Oil prices ended down after reaching a record high Thursday, as worries over the health of the U.S. economy resurfaced.
U.S. light, sweet crude fell $1.31 to end at $93.22 per barrel in Nymex trade, after striking an all-time high of $96.24 per barrel.
London Brent crude traded down 91 cents to $89.72 a barrel after hitting a record $91.71 earlier.
The decline came as the financial sector dragged down the stock market, after brokerages downgraded the two largest U.S. banks, renewing fears of more fallout from the credit crisis.
Weakness in the U.S. economy could further slow demand growth from the world's top energy consumer.
Energy analysts added that traders were taking profits from oil's 40 percent rally since mid-August.
"People are taking profits in a highly volatile market. We could see a $2 to $4 trading range here for quite a while in the struggle to try to hit $100," said Scott Meyers of Pioneer Futures.
U.S. crude's recent run up has brought it close to the inflation-adjusted high of $101.70 hit in 1980, as experts eye slimming stockpile levels in the world's major consumers.
Oil soared about 5 percent Wednesday after U.S. refiners drained 3.9 million barrels of crude from storage, mostly from tanks in Cushing, Okla. -- delivery point for the Nymex oil futures contract.
The surprise decline came at a time when the world's thirst for oil is climbing toward its seasonal fourth-quarter peak as winter arrives in the northern hemisphere.
"Today's $96 oil price recognizes the current tightness in market fundamentals, especially ahead of increased seasonal demand," said Robin Batchelor of global asset manager BlackRock.
OPEC has agreed to inject an extra 500,000 barrels per day starting in November, but has shrugged off calls for an additional hike.
OPEC oil ministers blame speculators, political tensions and a weak dollar for driving up the cost of fuel and have resisted consumer calls for more oil.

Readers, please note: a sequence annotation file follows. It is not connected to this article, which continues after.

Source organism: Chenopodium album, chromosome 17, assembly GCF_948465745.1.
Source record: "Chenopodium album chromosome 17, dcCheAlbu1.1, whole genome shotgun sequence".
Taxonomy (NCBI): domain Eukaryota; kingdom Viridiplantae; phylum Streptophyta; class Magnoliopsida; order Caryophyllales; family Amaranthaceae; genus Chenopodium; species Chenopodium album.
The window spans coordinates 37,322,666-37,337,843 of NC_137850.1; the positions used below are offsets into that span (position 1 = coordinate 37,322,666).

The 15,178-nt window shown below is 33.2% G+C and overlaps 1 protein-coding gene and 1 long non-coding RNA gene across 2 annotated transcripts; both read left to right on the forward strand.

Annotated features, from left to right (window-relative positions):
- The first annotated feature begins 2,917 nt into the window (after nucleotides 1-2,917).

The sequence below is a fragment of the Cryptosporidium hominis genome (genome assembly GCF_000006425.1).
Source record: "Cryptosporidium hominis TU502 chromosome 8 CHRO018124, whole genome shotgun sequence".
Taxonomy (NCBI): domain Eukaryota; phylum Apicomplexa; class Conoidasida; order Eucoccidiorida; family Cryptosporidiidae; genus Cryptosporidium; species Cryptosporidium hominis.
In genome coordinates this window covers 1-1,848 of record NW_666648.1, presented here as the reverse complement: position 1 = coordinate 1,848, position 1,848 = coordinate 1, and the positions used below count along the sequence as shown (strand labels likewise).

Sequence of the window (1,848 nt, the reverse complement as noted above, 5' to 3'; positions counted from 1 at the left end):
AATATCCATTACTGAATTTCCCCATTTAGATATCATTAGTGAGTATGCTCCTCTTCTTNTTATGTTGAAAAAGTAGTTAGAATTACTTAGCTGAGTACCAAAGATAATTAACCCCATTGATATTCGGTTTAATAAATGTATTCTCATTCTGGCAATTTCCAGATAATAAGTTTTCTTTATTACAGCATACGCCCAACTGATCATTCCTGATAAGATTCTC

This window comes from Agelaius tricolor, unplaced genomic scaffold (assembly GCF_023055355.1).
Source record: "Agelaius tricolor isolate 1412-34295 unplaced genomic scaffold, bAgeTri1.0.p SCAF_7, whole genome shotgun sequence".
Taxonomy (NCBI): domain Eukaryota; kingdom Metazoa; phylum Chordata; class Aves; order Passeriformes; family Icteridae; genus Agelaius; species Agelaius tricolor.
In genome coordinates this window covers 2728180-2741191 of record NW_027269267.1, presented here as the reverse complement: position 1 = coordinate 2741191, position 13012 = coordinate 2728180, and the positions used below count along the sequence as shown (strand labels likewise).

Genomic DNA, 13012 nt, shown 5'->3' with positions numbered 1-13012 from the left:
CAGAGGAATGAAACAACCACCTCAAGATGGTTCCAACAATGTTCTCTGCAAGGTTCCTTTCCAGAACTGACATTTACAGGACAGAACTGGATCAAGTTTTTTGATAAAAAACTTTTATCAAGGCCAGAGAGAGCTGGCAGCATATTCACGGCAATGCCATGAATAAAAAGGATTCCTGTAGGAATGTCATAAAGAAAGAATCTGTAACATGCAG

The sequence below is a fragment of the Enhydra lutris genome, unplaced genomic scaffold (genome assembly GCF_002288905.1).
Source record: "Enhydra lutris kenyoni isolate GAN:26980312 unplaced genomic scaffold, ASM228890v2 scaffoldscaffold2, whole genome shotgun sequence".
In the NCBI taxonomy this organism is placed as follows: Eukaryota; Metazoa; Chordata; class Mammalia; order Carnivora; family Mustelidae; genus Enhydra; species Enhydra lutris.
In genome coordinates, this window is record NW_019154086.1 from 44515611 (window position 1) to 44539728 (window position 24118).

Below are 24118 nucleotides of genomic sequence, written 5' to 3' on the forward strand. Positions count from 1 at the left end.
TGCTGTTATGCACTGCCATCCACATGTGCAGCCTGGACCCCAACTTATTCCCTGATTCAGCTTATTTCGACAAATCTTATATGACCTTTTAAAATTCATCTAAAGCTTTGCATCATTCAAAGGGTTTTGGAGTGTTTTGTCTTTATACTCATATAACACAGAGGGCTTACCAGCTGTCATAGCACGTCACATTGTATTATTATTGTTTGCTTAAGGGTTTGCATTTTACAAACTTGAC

"The question is if there is any shortage in the supply. There is no...shortage in crude oil," Qatar Oil Minister Abdullah al-Attiyah told reporters in Tokyo on Thursday.
"It's market-driven and the market is out of our control," he said, reiterating comments made earlier this week.
Unprecedented weakness in the U.S. currency has also recently boosted many dollar-denominated commodities and helped fuel oil's rally.
Prices also were buoyed by the Federal Reserve's decision Wednesday to lower U.S. interest rates by a quarter percentage point to reduce the risk of a slowdown in the world's biggest economy.
"The United States is tremendously vulnerable to oil price shocks, which affects our economy adversely, distorts our foreign policy, and causes a misallocation of our defense resources," said Southwest Airlines Chairman Herb Kelleher.
Fed rate cuts have added liquidity to financial markets by making it cheaper to borrow.
Analysts say some of the extra cash has been drawn to energy markets, contributing to oil's record rally.
Oil in New York has more than quadrupled from below $20 per barrel in early 2002.
Reuters contributed to this report.